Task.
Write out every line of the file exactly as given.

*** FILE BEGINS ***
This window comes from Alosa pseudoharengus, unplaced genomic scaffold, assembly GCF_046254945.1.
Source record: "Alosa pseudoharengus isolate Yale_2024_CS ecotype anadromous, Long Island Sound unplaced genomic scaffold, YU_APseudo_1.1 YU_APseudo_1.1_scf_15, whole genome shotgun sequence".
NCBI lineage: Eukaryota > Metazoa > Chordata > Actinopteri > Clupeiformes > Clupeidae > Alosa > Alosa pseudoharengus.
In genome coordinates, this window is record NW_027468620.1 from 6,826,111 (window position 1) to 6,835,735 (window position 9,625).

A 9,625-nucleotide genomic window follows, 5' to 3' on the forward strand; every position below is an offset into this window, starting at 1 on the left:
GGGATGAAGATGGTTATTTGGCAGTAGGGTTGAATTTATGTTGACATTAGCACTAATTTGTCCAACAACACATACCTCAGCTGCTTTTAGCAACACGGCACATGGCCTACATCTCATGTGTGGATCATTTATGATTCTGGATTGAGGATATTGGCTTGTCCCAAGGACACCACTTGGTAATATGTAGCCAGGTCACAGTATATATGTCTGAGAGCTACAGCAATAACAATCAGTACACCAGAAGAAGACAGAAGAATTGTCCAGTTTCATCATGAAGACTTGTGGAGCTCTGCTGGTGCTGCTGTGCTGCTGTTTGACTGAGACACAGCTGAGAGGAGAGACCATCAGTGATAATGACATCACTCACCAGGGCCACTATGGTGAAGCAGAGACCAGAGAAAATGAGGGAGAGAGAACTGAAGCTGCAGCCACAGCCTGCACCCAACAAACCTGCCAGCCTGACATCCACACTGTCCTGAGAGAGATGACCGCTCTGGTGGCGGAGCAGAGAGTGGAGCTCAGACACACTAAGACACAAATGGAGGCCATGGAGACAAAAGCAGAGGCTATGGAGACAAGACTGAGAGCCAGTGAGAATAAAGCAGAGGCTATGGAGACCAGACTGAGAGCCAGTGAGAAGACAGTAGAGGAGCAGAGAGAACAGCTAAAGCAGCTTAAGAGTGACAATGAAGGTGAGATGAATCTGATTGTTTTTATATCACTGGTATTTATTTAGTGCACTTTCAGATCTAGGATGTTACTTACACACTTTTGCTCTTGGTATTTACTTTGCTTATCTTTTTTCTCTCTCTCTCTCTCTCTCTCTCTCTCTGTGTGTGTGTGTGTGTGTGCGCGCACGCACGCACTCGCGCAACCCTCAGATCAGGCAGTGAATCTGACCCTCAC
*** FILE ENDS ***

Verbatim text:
This window comes from Alosa pseudoharengus, unplaced genomic scaffold, assembly GCF_046254945.1.
Source record: "Alosa pseudoharengus isolate Yale_2024_CS ecotype anadromous, Long Island Sound unplaced genomic scaffold, YU_APseudo_1.1 YU_APseudo_1.1_scf_15, whole genome shotgun sequence".
NCBI lineage: Eukaryota > Metazoa > Chordata > Actinopteri > Clupeiformes > Clupeidae > Alosa > Alosa pseudoharengus.
In genome coordinates, this window is record NW_027468620.1 from 6,826,111 (window position 1) to 6,835,735 (window position 9,625).

A 9,625-nucleotide genomic window follows, 5' to 3' on the forward strand; every position below is an offset into this window, starting at 1 on the left:
GGGATGAAGATGGTTATTTGGCAGTAGGGTTGAATTTATGTTGACATTAGCACTAATTTGTCCAACAACACATACCTCAGCTGCTTTTAGCAACACGGCACATGGCCTACATCTCATGTGTGGATCATTTATGATTCTGGATTGAGGATATTGGCTTGTCCCAAGGACACCACTTGGTAATATGTAGCCAGGTCACAGTATATATGTCTGAGAGCTACAGCAATAACAATCAGTACACCAGAAGAAGACAGAAGAATTGTCCAGTTTCATCATGAAGACTTGTGGAGCTCTGCTGGTGCTGCTGTGCTGCTGTTTGACTGAGACACAGCTGAGAGGAGAGACCATCAGTGATAATGACATCACTCACCAGGGCCACTATGGTGAAGCAGAGACCAGAGAAAATGAGGGAGAGAGAACTGAAGCTGCAGCCACAGCCTGCACCCAACAAACCTGCCAGCCTGACATCCACACTGTCCTGAGAGAGATGACCGCTCTGGTGGCGGAGCAGAGAGTGGAGCTCAGACACACTAAGACACAAATGGAGGCCATGGAGACAAAAGCAGAGGCTATGGAGACAAGACTGAGAGCCAGTGAGAATAAAGCAGAGGCTATGGAGACCAGACTGAGAGCCAGTGAGAAGACAGTAGAGGAGCAGAGAGAACAGCTAAAGCAGCTTAAGAGTGACAATGAAGGTGAGATGAATCTGATTGTTTTTATATCACTGGTATTTATTTAGTGCACTTTCAGATCTAGGATGTTACTTACACACTTTTGCTCTTGGTATTTACTTTGCTTATCTTTTTTCTCTCTCTCTCTCTCTCTCTCTCTCTCTGTGTGTGTGTGTGTGTGTGCGCGCACGCACGCACTCGCGCAACCCTCAGATCAGGCAGTGAATCTGACCCTCAC